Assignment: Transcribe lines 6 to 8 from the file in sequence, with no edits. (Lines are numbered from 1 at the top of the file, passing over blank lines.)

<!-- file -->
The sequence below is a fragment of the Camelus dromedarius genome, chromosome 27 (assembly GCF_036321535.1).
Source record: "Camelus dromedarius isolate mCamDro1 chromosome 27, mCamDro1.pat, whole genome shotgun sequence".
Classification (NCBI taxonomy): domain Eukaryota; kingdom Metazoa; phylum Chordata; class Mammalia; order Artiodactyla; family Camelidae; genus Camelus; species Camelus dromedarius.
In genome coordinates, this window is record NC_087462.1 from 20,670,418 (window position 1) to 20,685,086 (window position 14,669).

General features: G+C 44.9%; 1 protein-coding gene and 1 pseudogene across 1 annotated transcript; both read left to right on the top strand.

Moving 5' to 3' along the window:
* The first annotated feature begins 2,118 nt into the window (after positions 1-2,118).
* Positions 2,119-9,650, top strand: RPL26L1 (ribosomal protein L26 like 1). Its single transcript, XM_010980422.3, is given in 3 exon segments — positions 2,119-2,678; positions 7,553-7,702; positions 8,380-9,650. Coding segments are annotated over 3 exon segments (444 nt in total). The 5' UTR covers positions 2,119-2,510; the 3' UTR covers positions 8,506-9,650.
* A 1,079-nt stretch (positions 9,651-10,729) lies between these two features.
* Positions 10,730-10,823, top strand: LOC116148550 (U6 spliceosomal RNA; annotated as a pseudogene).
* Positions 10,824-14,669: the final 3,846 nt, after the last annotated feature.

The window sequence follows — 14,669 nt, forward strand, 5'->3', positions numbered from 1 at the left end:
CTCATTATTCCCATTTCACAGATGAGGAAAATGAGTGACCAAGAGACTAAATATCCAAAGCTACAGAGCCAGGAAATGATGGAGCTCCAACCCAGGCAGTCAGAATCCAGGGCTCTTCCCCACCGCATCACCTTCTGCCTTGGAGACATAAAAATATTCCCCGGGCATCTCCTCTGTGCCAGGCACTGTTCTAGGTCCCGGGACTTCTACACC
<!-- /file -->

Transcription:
Moving 5' to 3' along the window:
* The first annotated feature begins 2,118 nt into the window (after positions 1-2,118).
* Positions 2,119-9,650, top strand: RPL26L1 (ribosomal protein L26 like 1). Its single transcript, XM_010980422.3, is given in 3 exon segments — positions 2,119-2,678; positions 7,553-7,702; positions 8,380-9,650. Coding segments are annotated over 3 exon segments (444 nt in total). The 5' UTR covers positions 2,119-2,510; the 3' UTR covers positions 8,506-9,650.